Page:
Perhaps the most popular name for the animal in English is Pallas's cat (Otocolobus manul), which tends to lead to an argument as to whether there's an 's' after the apostrophe or not. (There usually is, these days, but it's far from universal). For convenience, however, I'm going to use the alternative name of manul, which derives from the original Mongolian name of the animal.
Whatever we call it, the cat was first described, in 1776, by the Prussian zoologist Peter Simon Pallas, in his account of his first expedition across the Asian reaches of the Russian Empire. He first identified it south of Lake Baikal, in south-central Siberia. We now know that the cat is far more widespread than this, being found not only throughout Mongolia and the surrounding regions, but across Central Asia from Kazakhstan to Iran and Azerbaijan, and along the line of the Himalayas from Kashmir through Nepal and Tibet to central China.
While this area is large enough, and often remote enough, that manuls are not considered a threatened species, they are never particularly numerous in any given locality. Indeed, the worldwide population was estimated as being around 15,000 in 2016, with most of them in Mongolia. This is low population is due to most of its range having a fairly barren landscape - part of the reason why there is no dense human population across much of it, either.
Specifically, the preferred habitat of manuls ranges from high altitude steppeland to semi-desert. While it's nowhere near such a mountain-dweller as the larger and more famous snow leopard, it can be found at altitudes of up to 5,000 metres (16,000 feet). They particularly like rocky areas, because these provide sheltered crevices in which to sleep, although they'll steal a marmot burrow instead if they can find one. On the other hand, they don't like deep snow, finding it difficult to move across, and so avoid anywhere where such conditions are likely in winter.
We really don't know that much else about them, with study of the species only really having taken off in the last couple of decades, and then largely to investigate their susceptibility to parasitic diseases such as toxoplasmosis. They seem to be less nocturnal than many other cats, hunting mostly in the early morning or at dusk. Not adapted to fast running, they instead use the cover provided by the rocky terrain to leap out on pikas, marmots, small rodents, and ground-dwelling birds such as partridges.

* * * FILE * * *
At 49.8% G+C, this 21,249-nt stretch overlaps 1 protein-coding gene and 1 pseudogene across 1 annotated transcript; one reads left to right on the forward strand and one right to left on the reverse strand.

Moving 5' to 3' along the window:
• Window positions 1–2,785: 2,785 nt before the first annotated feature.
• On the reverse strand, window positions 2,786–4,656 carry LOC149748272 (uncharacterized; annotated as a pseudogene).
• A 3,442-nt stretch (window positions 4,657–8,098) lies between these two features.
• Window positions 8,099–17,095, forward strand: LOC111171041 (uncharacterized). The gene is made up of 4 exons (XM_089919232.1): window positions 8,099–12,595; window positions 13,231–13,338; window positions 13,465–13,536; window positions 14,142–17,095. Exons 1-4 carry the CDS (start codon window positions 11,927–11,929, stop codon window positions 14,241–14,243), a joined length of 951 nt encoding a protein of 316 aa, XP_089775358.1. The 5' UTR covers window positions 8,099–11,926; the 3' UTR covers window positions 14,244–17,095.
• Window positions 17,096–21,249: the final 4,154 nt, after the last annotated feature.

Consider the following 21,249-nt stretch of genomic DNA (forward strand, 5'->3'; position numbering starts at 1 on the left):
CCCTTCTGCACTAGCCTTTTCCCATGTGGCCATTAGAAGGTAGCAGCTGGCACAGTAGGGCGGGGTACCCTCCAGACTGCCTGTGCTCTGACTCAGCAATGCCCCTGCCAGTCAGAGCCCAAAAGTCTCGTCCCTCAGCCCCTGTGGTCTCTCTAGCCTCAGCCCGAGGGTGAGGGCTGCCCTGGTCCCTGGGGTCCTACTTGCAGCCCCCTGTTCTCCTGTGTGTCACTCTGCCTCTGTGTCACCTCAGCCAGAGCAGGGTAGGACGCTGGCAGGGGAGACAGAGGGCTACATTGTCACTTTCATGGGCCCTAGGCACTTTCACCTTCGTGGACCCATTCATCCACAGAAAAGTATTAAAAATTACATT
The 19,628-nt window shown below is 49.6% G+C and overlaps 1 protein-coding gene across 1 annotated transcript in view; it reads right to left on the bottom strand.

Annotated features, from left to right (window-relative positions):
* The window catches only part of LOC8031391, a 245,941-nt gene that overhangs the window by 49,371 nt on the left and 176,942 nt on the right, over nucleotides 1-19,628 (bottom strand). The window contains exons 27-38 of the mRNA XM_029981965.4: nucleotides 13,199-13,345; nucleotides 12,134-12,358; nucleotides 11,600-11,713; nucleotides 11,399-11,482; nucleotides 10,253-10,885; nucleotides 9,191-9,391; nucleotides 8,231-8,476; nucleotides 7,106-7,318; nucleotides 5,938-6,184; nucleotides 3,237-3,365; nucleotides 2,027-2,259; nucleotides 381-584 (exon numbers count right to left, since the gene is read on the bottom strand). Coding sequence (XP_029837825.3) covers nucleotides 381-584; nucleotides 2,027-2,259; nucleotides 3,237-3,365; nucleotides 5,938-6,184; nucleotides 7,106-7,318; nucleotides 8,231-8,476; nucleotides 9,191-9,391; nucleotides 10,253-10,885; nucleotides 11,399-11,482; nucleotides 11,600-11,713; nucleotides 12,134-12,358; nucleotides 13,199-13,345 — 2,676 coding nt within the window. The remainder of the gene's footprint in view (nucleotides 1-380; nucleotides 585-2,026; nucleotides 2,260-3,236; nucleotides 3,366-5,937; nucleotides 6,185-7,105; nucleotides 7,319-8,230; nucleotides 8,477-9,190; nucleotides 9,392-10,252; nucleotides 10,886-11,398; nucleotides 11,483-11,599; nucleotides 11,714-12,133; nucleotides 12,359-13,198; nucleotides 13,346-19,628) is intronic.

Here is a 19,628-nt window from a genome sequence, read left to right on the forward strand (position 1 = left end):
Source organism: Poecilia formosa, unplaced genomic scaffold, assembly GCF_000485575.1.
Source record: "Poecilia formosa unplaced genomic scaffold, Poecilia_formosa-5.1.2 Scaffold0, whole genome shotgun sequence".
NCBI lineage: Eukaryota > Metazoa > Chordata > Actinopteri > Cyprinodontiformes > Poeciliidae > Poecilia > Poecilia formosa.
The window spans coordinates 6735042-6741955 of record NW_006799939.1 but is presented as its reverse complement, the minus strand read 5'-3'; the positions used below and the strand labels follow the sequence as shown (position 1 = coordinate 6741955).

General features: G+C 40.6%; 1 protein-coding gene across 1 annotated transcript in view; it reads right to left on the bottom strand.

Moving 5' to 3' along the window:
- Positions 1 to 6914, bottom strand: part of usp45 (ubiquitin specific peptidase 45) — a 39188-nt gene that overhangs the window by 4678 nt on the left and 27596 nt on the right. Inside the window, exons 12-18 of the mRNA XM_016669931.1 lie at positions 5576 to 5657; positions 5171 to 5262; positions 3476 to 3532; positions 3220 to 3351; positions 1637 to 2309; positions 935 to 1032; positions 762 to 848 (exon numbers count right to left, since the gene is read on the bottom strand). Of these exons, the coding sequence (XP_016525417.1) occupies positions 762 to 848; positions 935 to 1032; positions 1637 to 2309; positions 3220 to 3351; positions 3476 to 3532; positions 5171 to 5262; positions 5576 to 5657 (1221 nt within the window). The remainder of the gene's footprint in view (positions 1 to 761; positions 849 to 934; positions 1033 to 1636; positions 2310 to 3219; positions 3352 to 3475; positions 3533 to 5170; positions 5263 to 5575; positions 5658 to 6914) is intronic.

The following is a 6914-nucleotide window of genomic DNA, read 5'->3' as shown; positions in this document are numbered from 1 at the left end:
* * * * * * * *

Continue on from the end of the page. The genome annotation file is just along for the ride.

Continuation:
Given the barren nature of their native habitat, it's unsurprising that manuls tend to wander widely, and that they spend much of their lives alone. Possibly the only study so far to have really looked into the issue concluded that they have no real social structure beyond the fact that each male mates with a number of neighbouring females. So far as we can tell, they tend to use the same shelters year-round, including for giving birth to their kittens. In captivity, they can mate only between January and April, although the breeding season may be even shorter in the wild, where local weather conditions will be more of a concern. This affects both males and females and is driven, as one might expect, by the change in day length. Pregnancy lasts around 9 or 10 weeks, slightly longer than in the similarly-sized domestic cat.
The thick fur of manuls makes them look somewhat larger than they actually are, but this is certainly not true of the rusty-spotted cat (Prionailurus rubiginosus) which has short, slightly reddish fur, marked with rust-coloured spots. In fact, it's one of, if not the, smallest species of cat, with females weighing only around 1.1 kg (2.4 lbs) and males not much more than this; that's less than a third the weight of the typical domestic animal.
First identified near Pondicherry in 1835, rusty-spotted cats were for a long time known only from southern and central India, plus a couple of subspecies found in different parts of Sri Lanka. In 1975, however, an individual was discovered living all the way up in Kashmir, and more recently, there have been reports from Rajasthan and Nepal. These suggest that the cat may be more widespread than previously thought, found throughout much of the region except for the northwestern deserts and the Bengal area.
The uncertainty may be partly due to it being frequently mistaken for an immature domestic cat (or vice versa) along with secretive, nocturnal habits and, most likely, a scattered distribution with a low overall population. Indeed, it's another species about which we know very little, at least as concerns its habits in the wild. However, like the manul, there are a few in zoos, and we can at least observe those.
One thing that we do know from the wild is that the preferred habitat of rusty-spotted cats appears to be dense forest, but they are also found close to agricultural land and, in particular, tea plantations. That they're so rarely seen, however, would seem to suggest that extensive tracts of agricultural land - of which there are obviously plenty in densely populated India - from a barrier into which they are reluctant to venture, keeping the modern populations apart.
Observations of captive animals show that they are highly active, spending a lot of time rapidly pacing their enclosures, and happy to climb trees, cage walls, and the like. How this relates to behaviour in the wild is less clear, although heading up trees for defence would make sense, even if they mostly hunt on the ground. Their calls are reported to be very similar to those of domestic cats. They apparently give birth in hollow logs or similar shelter, and have litters of no more than three kittens at a time, initially born without the spots.
Elsewhere in Asia, however, there are some other "small" cats that are much larger than any house cat, and which form part of a lineage that has also successfully colonised North America. It is to those that I will turn next...